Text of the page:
But they don’t address the question of why Iran and Syria should want to talk with us. More to the point, the authors sidestep the question: What might we have to give Iran and Syria in exchange for talking with us—in exchange (still more to the point) for getting us out of this mess? Baker is no naïf. When he was secretary of state under Bush’s father, he had lots of diplomatic dealings with these countries. He knows that dealings involve deals; we have to give up something to get them to do what we want. But he doesn’t want to say this, because he knows that the current President Bush doesn’t want to give up anything. If this Bush actually follows Baker’s advice and opens up talks with Iran, he’ll find this out soon enough—and then he’ll back out. (For more on what the report says about Syria, see “ This Is What We’ve Been Waiting For?” by Shmuel Rosner.)
The report’s authors try to make a case that Iran and Syria will want to cooperate. They write in the executive summary, “No country in the region will benefit in the long term from a chaotic Iraq.” Yet the key phrase here is “in the long term.” In the short term, Iran and Syria are benefiting quite nicely from an Iraq that’s mired at least somewhat in chaos.
The authors recognize this. On Page 27, they repeat the business about how nobody wants a chaotic Iraq, then they add: “Yet Iraq’s neighbors are doing little to help it, and some are undercutting its stability. Iraqis complain that neighbors are meddling in their affairs. When asked which … one senior Iraqi official replied, ‘All of them.’ ” On Pages 28 and 29, they go further: “Iran appears content for the U.S. military to be tied down in Iraq, a position that limits U.S. options in addressing Iran’s nuclear program and allows Iran leverage over stability in Iraq. … One Iraqi official told us, ‘Iran is negotiating with the United States in the streets of Baghdad.’ “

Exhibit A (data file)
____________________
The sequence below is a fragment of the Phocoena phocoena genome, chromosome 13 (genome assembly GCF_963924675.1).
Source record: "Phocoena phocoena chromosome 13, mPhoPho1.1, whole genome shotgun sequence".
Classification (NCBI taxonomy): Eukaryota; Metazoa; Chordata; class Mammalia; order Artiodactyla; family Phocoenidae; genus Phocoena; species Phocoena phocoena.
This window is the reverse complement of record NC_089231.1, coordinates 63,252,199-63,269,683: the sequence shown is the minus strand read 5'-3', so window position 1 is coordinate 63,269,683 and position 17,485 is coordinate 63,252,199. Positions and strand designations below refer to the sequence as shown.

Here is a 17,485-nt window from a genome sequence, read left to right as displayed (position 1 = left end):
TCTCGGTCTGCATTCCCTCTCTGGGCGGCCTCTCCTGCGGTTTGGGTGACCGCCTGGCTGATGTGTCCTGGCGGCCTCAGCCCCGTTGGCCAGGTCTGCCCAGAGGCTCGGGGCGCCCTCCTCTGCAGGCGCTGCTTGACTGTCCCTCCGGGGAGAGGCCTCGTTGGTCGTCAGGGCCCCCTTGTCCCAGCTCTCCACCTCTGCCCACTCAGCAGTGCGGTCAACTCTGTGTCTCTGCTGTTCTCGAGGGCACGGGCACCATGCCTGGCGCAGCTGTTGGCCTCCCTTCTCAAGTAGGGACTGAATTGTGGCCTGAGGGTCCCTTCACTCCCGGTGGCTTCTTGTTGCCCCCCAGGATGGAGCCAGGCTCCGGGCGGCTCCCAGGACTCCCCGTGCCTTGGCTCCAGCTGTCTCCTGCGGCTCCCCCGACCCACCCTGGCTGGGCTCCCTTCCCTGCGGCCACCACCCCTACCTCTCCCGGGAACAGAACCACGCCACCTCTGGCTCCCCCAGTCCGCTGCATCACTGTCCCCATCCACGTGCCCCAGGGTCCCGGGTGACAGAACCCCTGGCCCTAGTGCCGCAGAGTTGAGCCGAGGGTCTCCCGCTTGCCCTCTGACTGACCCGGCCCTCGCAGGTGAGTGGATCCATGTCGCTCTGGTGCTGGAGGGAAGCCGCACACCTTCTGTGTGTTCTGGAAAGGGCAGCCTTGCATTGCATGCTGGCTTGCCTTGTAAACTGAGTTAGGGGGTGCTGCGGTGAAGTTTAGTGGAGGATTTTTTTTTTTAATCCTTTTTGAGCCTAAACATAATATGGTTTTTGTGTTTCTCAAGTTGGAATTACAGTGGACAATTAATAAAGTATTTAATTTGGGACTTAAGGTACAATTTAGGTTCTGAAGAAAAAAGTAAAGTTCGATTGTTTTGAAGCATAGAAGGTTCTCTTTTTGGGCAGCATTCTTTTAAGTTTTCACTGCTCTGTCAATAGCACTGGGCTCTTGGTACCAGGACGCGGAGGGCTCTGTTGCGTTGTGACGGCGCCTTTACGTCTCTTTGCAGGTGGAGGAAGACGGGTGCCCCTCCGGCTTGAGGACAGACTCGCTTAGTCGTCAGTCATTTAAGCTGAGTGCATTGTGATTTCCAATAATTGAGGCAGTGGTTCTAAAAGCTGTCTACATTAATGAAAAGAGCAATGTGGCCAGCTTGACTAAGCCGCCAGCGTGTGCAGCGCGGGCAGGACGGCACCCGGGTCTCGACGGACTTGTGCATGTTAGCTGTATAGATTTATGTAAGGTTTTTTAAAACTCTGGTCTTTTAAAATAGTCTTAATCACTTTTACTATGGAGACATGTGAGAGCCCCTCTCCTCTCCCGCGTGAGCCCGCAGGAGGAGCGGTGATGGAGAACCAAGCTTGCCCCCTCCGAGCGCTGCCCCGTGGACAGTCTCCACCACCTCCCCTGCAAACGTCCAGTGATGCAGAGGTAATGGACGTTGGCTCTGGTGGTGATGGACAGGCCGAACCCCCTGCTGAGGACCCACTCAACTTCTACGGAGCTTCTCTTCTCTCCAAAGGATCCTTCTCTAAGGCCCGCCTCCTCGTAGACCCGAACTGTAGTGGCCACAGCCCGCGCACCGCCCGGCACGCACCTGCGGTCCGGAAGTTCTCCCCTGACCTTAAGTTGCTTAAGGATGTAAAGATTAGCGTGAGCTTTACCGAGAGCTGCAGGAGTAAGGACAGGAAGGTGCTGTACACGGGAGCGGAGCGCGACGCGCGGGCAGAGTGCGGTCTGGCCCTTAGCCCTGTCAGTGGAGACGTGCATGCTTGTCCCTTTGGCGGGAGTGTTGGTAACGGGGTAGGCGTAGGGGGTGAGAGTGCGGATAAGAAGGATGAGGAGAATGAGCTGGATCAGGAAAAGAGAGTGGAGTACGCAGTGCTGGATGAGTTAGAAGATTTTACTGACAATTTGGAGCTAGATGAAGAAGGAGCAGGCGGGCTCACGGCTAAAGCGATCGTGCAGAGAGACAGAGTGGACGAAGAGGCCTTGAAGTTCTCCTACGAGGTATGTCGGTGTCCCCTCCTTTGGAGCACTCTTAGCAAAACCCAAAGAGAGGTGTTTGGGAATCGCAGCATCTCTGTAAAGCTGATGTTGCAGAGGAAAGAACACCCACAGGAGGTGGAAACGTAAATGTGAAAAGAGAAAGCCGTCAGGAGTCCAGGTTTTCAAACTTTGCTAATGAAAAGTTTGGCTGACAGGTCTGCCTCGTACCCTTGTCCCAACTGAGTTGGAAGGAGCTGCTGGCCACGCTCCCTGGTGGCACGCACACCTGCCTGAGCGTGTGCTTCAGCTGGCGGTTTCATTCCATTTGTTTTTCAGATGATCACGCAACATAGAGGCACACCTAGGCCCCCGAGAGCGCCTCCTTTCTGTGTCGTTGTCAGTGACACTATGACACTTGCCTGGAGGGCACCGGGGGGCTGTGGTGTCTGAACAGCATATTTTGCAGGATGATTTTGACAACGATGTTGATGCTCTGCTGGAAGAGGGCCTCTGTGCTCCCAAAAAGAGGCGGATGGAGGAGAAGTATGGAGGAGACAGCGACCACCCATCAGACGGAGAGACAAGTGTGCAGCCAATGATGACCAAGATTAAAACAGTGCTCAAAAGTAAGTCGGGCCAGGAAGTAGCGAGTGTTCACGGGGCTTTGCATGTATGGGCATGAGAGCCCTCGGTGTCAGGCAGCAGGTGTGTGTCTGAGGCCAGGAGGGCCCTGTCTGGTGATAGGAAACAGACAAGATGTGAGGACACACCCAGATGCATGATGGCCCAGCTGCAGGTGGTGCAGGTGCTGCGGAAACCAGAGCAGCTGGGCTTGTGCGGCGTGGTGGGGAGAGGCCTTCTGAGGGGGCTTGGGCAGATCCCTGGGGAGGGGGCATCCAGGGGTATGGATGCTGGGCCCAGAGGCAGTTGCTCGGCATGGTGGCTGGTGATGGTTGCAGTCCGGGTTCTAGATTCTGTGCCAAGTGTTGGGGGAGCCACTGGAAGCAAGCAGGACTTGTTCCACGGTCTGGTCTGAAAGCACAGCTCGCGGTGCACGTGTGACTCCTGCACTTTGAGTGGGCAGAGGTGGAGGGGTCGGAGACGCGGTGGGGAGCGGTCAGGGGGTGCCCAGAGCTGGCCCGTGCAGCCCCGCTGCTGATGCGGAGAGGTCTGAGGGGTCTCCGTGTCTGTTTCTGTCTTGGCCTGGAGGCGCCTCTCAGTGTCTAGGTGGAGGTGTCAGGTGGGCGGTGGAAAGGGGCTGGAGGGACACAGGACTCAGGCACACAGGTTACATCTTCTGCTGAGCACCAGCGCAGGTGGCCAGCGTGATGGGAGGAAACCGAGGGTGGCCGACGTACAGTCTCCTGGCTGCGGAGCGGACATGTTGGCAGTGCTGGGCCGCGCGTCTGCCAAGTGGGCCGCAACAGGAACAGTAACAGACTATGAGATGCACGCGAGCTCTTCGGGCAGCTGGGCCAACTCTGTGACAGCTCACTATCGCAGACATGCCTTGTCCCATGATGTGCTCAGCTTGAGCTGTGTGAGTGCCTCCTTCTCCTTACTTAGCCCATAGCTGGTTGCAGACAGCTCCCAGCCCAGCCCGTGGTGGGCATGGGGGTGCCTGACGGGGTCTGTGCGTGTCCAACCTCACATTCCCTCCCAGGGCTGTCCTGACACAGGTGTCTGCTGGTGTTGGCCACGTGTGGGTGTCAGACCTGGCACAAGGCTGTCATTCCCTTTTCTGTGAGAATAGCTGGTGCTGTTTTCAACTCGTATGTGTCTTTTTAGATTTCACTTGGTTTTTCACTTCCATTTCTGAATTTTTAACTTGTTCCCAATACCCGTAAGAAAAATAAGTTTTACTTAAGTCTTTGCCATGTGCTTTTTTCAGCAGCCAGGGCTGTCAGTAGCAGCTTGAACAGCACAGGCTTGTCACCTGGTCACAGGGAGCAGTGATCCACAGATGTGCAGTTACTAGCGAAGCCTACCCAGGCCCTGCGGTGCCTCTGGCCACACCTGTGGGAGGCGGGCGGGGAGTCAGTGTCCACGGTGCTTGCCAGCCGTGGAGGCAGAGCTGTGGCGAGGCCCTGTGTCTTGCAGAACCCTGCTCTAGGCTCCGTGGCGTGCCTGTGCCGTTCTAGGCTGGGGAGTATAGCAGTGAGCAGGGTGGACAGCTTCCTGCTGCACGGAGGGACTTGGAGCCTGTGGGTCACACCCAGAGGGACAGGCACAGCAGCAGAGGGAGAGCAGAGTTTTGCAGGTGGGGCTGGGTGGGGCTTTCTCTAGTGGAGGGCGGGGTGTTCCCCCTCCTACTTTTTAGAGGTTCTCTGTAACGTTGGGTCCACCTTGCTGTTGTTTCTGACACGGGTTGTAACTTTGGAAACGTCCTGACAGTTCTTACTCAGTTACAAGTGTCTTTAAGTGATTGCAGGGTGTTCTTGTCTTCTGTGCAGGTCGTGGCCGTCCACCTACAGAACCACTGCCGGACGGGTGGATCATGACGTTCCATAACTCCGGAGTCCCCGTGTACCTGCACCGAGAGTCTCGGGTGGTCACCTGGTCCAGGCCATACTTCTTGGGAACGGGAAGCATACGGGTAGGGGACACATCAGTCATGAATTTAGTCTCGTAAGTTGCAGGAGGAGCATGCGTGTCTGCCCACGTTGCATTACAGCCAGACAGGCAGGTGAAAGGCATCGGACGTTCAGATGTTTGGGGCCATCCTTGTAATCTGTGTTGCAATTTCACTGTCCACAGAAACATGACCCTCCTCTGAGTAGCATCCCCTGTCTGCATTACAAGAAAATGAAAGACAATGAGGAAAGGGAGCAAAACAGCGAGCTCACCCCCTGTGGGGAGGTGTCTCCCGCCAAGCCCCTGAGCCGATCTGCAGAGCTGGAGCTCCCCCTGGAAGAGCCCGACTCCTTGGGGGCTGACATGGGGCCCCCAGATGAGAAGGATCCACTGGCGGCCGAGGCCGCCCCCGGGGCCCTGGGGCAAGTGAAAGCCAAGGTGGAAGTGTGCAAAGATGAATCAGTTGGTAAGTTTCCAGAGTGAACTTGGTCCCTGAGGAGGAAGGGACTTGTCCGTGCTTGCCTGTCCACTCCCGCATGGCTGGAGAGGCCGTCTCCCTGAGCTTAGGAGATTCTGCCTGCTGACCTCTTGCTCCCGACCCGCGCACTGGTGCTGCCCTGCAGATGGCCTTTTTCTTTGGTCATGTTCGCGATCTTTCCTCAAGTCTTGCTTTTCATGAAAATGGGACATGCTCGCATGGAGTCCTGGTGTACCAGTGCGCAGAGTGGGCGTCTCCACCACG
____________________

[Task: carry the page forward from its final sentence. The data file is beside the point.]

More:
On Page 51, the authors acknowledge that the United States should offer Iran and Syria incentives, “much as it did successfully with Libya.” But the Libyans had nothing to lose, and everything to gain, when they agreed to give up their nascent (and still very primitive) nuclear program. The Iranians, by contrast, have great wealth and enormous leverage, not only in the Middle East but with European and Asian countries that depend on their oil.
The authors do take a bold step here. They list a few “possible incentives” that Bush might offer Iran, among them “the prospect of a U.S. policy that emphasizes political and economic reforms instead of … regime change.”
Will Bush drop his avowed desire for “regime change” in Tehran in exchange for Tehran’s help in stabilizing Iraq? That’s the big question. Every time it’s come up so far, Bush has firmly said no. Will he make a fundamental shift now? Doubtful. And what is Tehran’s view of a stable Iraq? Is it the same as Washington’s view? Again, doubtful—which is one reason Bush probably won’t make a shift. Maybe some compromise can be worked out, but what conditions will be set for starting, much less completing, negotiations?
The authors recommend the creation of an Iraq International Support Group, consisting of all the Gulf states, Iraq’s neighbors, Egypt, the European Union, and the five permanent members of the U.N. Security Council. This might be a good idea, but the report musters no reasons why these countries should cooperate. The report calls on the United States to “energize countries to support national political reconciliation.” It’s unclear what this means.
The report is at its best, and most devastating, when it details the “grave and deteriorating” situation in Iraq. “Current U.S. policy is not working,” it states bluntly. Forty percent of Iraq’s population lives in “highly insecure” provinces. Iraq’s military lacks leadership, personnel, equipment, and logistical support; Iraq’s police force is worse still. (The army provided just two of the six battalions it promised to send to Baghdad; the police refuse to go into Sadr City.) Donor nations promised to send $13.5 billion in aid but have sent less than $4 billion. The United States is cutting its Iraqi reconstruction budget to $750 million a year, when the authors say it should be boosting this budget to $5 billion a year. The U.S. Embassy in Baghdad employs 1,000 people, but just 33 of them speak Arabic and only six do so fluently.
It’s a mess. Not even Jim Baker really knows what to do about it.